Hassan Basagic, a glacier researcher at Portland State University, has been making a series of comparative photos showing glacial changes in the Cascades. He came across the Loomis-Baker comparison photos taken by E.D. Welsh (1912) and John Scurlock (2012) and posted on the MBVRC website a couple of months ago. Hassan sent the photo below, showing the Boulder Glacier (left side) and Park Glacier (on the right) from 4640′ on Boulder Ridge, which extends eastward from Mount Baker between Boulder and Park Creeks. The upper photo was taken by J.E. Booen (also spelled ‘Boen’ in some documents) during the first ascent of the Boulder Glacier route by the ‘LaConnor Expedition’. Hassan’s documentation says the photo was taken in 1892, but according to John Miles’s account of this ascent in Koma Kulshan (a history of human involvement with Mount Baker), this ascent was made in 1891. Hassan’s photo was taken this past fall (2012). The retreat of the Boulder Glacier is remarkable. It is not possible to measure the length of recession, but the decrease in ice thickness is clearly many tens of meters.

Here’s a link to the earlier post showing glacier comparison photos by Alan Kearney.

1892 ('91?) and 2012 photos of Mount Baker's east flank, showing profound glacial recession. Click to enlarge.

1892 (’91?) and 2012 photos of Mount Baker’s east flank, showing profound glacial recession. Click to enlarge.

Alan Kearney photos document glacial recession in the northern Cascades

Alan Kearney’s photos showing South Cascade Glacier’s retreat, 1981 to 2006. Click to enlarge.

I posted comparison photos last month showing 100 years of glacier recession on the south side of Mount Baker. (The fundraiser posters are still available- go to the preceding link.) My friend Alan Kearney has published similar comparison photos on his photography blog. Alan’s photo pairs show marked changes in glacial extent and thickness in just the past few decades of his mountaineering career. View his photos here: http://alankearneyphotography.blogspot.com/2012/11/local-ice-photographing-cascade-before.html

Much of Alan’s writing deals with photographic technique, which is interesting in itself. If all you want is glacier comparison photos, scroll down. There are several starting midway and going to the end.

100 years of change on Mount Baker featured in Nov. 5th Bellingham Herald

Bellingham Herald Nov 5, 2012. Click to enlarge

Read the Bellingham Herald article (front page, above the fold in the ‘hard copy’) about the two Mount Baker photos taken 100 years apart. The 1912 photo was taken by E.D. Welsh, the 2012 photo by John Scurlock.

The commemorative posters are for sale by MBVRC as  a fundraiser for the research program.

100 years of glacial change at Mount Baker; fundraiser poster for sale.

The 1912 Welsh photo at top, and the 2012 Scurlock re-created photo below. Click to enlarge.

Mount Baker Volcano Research Center is selling 20 x 30 ” posters showing a fantastic 1912 photo of the entire south side of Mount Baker, and the re-created photograph taken by John Scurlock 100 years later. The photos were taken from the summit of Loomis Mountain, south of the volcano and show much detail. Glacial recession is remarkable. Hop on over to the MBVRC website to see the poster, see some details about changes that 100 years have wrought, and learn how to order one. PLEASE PASS THIS POST TO OTHERS to help raise funds for a good cause- the MBVRC research and scholarship fund.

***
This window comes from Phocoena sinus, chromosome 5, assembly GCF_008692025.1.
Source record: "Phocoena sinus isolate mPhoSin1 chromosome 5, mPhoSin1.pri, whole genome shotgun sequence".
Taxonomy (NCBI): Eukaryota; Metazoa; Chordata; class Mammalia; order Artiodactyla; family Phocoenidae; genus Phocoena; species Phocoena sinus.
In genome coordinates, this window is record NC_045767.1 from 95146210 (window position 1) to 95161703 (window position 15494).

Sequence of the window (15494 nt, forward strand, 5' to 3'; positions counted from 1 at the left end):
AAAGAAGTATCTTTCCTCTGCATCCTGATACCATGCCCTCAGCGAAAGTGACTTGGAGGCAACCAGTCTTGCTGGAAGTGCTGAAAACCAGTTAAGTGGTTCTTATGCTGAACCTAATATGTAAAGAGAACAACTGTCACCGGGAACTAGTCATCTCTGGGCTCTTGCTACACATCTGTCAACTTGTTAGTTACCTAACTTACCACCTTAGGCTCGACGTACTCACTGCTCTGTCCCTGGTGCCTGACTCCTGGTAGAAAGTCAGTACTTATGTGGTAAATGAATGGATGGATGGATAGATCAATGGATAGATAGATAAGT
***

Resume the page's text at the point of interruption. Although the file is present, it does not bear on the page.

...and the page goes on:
Dave

Virtual geology field trip: Cougar Divide

Acres of flowers and meadows on the crest of Cougar Divide. Did I say I like this hike? The snow fingers mark the Dobbs Creek headwaters, site of many dikes. Copyright Dave Tucker.

I have broken out of my writing doldrums and written a self-guided geology field trip to Cougar Divide on the north flank of Mount Baker. Figure I better provide people with a summertime hike before it is too late! This hike is mostly volcanic geology that long predates Mount Baker. In fact, the oldest dated rock in the Mount Baker volcanic field is found on the ridge crest. That alone makes this beautiful hike significant.

Read the field trip here.

Guided Geology Field Trip: Scott Paul Trail, Mount Baker, August 28.

Mount Baker Volcano Research Center announces a guided geology field trip on the Scott Paul Trail, guided by Dave Tucker (WWU-MBVRC) and Doug McKeever (WCC-MBVRC).

Tuesday, August 28, all day.

7.5 miles, 2000′ elevation gain.

Cost is $75 donation to MBVRC’s nonprofit research and education fund.

Soil profile along Scott Paul Trail: Schreibers Meadow cinder cone scoria, and volcanic ash from Crater Lake caldera and Mount Baker. Click to enlarge.

The trip visits volcanic and glacial deposits, as well as wonderful alpine scenery in the high meadows.

Full details on the MBVRC blog: http://mbvrc.wordpress.com/2012/08/10/guided-geology-field-trip-scott-paul-trail-on-mount-baker/

Registration is first come, first served. Register via email:

This is not a link

First MBVRC field trip of 2012

The first Mount Baker Volcano Research Center geology field trip of 2012 is announced over on the MBVRC blog.

The Pinus Lake lava towers 600′ above the Baker Highway east of Nooksack Falls. Click to enlarge any photo

The trip will head up the North Fork Nooksack and visit the Pinus Lake lava flow, the Wells Creek formation (subducted sea floor basalt), the gigantic Church Mountain Landslide, an older and larger version of the Racehorse Creek landslide, and Nooksack Falls. The trip will be led by Doug McKeever, geology Professor at Whatcom Community College. The first ten people have already signed up and the trip will reach its limit of 26 quickly so click here to  learn more about the trip and how to sign up.